Population Regulation of Seabird Colonies

  • David K. Cairns
Part of the Current Ornithology book series (CUOR, volume 9)


In 1913, J. H. Gurney published The Gannet, a Bird with a History, which enumerated all known gannetries and their populations. It is no accident that a seabird was chosen for this first attempt to estimate the world population of an avian species, because seabirds are often large and conspicuous and breed in imposing colonies that invite census. The colonial habit of seabirds also encourages studies of breeding and demography, as large amounts of data can be gathered without need to search for widely dispersed nests. David Lack, doubtlessly inspired by early seabird exposure in Iceland and Bear Island, used marine birds prominently in developing the hypothesis that breeding systems evolve to maximize reproductive output (Lack, 1954, 1966, 1967). Seabirds were also presented as champions of the opposing view, now in disfavor, that animals may limit reproduction for the benefit of the species (Wynne-Edwards, 1962).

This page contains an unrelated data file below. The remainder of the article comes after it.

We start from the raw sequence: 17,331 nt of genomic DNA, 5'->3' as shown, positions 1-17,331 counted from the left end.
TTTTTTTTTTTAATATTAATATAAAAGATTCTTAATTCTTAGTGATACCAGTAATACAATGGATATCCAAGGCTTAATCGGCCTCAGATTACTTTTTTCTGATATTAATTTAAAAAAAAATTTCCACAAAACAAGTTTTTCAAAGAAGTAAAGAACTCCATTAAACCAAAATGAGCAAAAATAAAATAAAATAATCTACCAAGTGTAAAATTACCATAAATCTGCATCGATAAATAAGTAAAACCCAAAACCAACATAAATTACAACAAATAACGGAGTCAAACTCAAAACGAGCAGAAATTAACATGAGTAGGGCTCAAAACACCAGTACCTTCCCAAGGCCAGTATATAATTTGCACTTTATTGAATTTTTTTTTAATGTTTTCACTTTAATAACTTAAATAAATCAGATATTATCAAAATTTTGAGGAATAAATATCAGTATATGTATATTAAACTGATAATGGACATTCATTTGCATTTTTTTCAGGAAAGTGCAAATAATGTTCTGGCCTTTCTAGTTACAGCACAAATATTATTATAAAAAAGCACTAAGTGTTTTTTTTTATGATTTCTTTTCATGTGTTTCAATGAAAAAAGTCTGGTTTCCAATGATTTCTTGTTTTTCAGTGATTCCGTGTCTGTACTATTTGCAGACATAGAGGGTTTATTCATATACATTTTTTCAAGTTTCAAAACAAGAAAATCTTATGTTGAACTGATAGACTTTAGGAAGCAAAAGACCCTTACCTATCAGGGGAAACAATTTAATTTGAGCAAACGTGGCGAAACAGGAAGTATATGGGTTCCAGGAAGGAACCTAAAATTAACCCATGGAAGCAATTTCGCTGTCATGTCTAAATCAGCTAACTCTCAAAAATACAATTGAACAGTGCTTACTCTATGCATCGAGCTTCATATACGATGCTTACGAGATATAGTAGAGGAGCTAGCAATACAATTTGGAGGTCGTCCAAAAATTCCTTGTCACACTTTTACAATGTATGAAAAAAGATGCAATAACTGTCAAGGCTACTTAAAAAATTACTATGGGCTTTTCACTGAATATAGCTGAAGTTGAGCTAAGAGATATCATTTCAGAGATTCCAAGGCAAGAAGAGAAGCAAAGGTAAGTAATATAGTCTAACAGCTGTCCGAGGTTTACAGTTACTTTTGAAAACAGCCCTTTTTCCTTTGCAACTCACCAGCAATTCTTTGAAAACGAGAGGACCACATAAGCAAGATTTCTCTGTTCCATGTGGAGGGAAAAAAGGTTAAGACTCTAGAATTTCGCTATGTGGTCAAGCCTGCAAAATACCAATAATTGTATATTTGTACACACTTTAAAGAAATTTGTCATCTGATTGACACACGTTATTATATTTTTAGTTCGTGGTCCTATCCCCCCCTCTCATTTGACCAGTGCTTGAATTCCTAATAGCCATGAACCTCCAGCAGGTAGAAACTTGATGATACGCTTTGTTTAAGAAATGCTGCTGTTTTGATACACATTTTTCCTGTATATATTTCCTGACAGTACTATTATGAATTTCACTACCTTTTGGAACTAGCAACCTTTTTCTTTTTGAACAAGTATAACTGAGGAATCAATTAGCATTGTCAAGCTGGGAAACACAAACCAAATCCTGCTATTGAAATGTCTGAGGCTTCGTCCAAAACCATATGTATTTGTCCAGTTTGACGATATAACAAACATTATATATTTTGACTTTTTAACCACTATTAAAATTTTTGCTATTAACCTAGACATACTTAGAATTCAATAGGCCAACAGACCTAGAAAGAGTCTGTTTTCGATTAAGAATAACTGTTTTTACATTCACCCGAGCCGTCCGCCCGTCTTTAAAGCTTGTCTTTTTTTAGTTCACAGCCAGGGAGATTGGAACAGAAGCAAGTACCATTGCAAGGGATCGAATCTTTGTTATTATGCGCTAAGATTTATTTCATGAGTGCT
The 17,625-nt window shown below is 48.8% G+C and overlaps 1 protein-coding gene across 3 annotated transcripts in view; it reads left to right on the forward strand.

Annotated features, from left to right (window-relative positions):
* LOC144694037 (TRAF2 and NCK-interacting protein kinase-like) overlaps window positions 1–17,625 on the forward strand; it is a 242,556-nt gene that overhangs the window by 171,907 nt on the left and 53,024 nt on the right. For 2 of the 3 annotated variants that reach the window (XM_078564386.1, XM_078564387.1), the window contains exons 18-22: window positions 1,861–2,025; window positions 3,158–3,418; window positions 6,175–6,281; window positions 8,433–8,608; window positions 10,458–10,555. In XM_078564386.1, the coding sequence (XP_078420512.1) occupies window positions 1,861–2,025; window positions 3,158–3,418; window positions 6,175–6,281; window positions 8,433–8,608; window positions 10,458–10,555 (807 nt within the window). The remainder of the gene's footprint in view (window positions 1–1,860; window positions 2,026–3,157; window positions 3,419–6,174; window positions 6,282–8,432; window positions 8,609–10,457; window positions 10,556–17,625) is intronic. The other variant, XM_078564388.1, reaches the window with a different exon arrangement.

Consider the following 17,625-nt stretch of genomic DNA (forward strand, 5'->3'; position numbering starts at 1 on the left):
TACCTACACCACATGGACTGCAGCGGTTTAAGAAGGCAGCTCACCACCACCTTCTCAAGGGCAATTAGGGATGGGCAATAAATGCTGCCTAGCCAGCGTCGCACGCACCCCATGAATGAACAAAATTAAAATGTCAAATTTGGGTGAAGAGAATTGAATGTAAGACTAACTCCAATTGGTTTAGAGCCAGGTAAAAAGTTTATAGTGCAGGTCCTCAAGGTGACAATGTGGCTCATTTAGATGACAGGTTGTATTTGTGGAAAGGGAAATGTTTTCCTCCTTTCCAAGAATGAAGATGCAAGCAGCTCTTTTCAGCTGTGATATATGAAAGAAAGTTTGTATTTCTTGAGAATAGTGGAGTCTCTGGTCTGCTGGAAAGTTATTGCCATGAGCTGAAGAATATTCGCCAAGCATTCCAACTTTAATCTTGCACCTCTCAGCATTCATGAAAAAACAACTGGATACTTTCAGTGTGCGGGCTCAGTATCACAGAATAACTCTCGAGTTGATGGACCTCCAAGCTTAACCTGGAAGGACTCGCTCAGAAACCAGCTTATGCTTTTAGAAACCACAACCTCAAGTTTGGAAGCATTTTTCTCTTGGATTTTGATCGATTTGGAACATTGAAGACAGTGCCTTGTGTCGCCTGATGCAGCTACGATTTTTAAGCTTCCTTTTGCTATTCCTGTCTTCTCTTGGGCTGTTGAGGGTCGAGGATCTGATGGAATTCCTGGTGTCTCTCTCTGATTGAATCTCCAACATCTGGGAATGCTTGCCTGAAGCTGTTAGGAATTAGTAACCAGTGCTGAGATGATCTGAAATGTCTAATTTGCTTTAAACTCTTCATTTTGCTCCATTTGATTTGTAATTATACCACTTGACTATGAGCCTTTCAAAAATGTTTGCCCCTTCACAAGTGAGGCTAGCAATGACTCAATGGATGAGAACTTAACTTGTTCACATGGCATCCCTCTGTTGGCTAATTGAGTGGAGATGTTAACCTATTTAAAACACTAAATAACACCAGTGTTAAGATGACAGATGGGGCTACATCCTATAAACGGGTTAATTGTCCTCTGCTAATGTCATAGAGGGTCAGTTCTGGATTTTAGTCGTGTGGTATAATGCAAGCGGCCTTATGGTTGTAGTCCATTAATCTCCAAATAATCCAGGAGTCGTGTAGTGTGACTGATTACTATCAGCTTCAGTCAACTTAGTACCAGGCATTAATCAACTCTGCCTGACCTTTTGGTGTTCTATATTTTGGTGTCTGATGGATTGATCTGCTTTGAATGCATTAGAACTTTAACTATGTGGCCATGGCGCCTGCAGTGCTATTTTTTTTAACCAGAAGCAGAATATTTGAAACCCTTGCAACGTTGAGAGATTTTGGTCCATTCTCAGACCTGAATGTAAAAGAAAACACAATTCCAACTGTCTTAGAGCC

Colony Size Paralytic Shellfish Poisoning Marine Bird Nonbreeding Season Seabird Coloni 
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Copyright information

© Springer Science+Business Media New York 1992

Authors and Affiliations

  • David K. Cairns
    • 1
  1. 1.Department of Fisheries and OceansScience BranchMonctonCanada

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